CBI calls for urgent action on poor public procurement

18 October 2009

19 October 2009 | Jake Kanter

Cutting waste and reducing "lengthy" procurements could help the UK government save at least £13 billion by 2016.

That's the view of business group the Confederation of British Industry (CBI), who made the claim in its pre-budget report submission Doing more with less: A credible strategy for restoring the public finances.

The report, out today, said significant improvement had been made on purchasing, but "delays and administrative burdens" still inflate project costs for government and the private sector.

The CBI said urgent action was needed to address cost overruns as a result of poorly managed procurement processes for complex programmes and manufactured products, which could save the government £13 billion by 2015-16. This included improving Ministry of Defence procurement, as pointed out in the Gray review published last week (Web news, 15 October).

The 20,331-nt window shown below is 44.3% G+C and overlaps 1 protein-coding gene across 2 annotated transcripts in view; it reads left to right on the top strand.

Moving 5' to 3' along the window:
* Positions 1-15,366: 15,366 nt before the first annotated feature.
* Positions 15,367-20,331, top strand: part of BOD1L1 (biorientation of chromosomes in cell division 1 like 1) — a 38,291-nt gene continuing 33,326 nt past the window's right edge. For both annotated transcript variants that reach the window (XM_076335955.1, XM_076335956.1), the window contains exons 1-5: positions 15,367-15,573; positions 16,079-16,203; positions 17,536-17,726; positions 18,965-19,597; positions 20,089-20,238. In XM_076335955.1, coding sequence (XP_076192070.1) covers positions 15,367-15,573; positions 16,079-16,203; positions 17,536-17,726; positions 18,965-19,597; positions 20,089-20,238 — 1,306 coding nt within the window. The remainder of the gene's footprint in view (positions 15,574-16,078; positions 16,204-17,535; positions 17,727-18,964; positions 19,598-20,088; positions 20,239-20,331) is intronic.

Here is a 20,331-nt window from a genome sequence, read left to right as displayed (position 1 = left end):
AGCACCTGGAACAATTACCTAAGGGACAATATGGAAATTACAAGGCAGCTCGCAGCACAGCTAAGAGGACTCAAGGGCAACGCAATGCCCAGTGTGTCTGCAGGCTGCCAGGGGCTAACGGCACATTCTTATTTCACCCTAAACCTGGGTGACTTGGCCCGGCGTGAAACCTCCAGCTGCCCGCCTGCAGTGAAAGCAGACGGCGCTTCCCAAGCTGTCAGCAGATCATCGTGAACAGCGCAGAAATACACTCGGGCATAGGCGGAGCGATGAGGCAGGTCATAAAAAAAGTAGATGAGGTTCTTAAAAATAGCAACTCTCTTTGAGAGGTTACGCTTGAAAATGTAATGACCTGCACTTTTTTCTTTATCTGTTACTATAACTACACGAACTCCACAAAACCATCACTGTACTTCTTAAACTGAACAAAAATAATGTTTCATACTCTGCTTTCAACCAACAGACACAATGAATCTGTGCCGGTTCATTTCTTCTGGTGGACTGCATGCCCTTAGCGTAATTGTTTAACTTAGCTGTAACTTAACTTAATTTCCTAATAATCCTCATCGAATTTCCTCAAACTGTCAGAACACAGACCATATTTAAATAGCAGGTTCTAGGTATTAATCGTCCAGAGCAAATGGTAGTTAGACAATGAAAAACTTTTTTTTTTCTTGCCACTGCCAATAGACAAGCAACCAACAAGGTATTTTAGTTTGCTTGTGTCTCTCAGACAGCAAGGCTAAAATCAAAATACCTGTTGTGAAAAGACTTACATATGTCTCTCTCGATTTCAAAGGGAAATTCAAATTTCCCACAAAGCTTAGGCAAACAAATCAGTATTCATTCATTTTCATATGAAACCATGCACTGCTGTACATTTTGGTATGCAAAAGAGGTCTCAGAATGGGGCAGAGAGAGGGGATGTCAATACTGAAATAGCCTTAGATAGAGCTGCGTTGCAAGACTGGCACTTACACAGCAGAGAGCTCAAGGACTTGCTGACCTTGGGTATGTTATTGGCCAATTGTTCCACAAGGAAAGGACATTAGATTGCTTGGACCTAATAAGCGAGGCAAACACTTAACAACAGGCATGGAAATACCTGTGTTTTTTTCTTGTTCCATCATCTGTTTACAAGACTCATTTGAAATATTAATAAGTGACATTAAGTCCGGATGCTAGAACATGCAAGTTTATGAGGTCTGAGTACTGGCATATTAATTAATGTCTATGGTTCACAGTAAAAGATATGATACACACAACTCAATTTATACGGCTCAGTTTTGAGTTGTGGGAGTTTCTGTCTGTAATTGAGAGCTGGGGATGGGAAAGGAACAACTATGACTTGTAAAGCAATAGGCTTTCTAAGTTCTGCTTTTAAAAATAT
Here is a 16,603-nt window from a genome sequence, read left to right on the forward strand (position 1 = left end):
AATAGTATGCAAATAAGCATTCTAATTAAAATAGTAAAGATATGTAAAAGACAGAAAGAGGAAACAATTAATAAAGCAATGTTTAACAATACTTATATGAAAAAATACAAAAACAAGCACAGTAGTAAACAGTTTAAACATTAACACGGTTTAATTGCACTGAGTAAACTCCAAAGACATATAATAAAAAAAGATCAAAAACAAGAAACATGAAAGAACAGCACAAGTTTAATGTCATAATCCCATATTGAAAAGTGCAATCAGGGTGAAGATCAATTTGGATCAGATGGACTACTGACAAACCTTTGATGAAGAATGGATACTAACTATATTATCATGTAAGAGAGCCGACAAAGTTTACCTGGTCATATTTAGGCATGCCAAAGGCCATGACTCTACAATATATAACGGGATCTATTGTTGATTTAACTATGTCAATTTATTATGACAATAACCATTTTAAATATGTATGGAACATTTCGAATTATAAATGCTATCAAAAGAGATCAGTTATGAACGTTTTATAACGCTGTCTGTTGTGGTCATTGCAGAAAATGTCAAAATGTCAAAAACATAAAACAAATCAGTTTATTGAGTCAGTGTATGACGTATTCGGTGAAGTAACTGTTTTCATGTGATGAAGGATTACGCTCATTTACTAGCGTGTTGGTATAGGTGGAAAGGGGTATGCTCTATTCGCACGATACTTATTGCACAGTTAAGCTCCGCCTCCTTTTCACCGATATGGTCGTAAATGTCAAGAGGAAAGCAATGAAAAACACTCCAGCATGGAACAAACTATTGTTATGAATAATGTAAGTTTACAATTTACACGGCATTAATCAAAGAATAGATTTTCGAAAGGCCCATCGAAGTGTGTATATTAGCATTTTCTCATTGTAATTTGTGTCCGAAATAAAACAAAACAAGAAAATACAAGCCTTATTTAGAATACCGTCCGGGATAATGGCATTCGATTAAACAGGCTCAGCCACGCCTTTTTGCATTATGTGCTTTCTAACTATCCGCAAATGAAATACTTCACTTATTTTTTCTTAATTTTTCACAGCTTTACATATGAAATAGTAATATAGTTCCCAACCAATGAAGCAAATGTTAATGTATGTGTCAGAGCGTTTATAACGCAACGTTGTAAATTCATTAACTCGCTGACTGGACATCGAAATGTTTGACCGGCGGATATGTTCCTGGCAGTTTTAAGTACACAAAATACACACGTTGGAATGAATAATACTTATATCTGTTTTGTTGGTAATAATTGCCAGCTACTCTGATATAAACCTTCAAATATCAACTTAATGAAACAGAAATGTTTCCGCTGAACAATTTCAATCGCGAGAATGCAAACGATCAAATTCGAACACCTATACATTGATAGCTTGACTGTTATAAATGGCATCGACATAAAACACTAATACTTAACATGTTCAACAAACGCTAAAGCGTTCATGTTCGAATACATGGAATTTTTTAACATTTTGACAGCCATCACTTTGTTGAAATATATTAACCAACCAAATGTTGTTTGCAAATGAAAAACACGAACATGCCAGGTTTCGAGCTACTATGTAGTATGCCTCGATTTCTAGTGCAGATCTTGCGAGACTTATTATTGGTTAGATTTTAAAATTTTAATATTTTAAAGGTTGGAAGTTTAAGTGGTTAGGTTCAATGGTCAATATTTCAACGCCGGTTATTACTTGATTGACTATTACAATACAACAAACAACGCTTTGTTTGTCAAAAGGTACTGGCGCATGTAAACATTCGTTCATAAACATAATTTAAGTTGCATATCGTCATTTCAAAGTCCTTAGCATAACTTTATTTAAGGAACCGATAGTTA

Halving consultancy services and advertising budgets could save £3 billion over the next seven years, the CBI said. By reviewing what is essential and what is not, it said the government must determine where consultants bring real value and what promotional campaigns have the most impact.

In addition, it added the public sector could save £30 billion by 2015-16 by sharing back office functions and outsourcing them to private sector suppliers. As part of this, £24 billion could be saved through collaborative procurement.

The report explores all areas of public sector spend and suggests, pay freezes, better management of staff sickness, and a new approach to public sector service delivery are all ways to help save money.

John Cridland, CBI deputy-director general, said: "Our calculations suggest that an extra £120 billion will need to be taken out of current spending to achieve budget balance by 2015-16. Such savings cannot be achieved by tinkering at the edges, but will require radical public sector reform.

"We have identified how the required savings might be achieved by re-engineering the ways in which public services are delivered. By introducing new technology and competition, eliminating waste and inefficiency."


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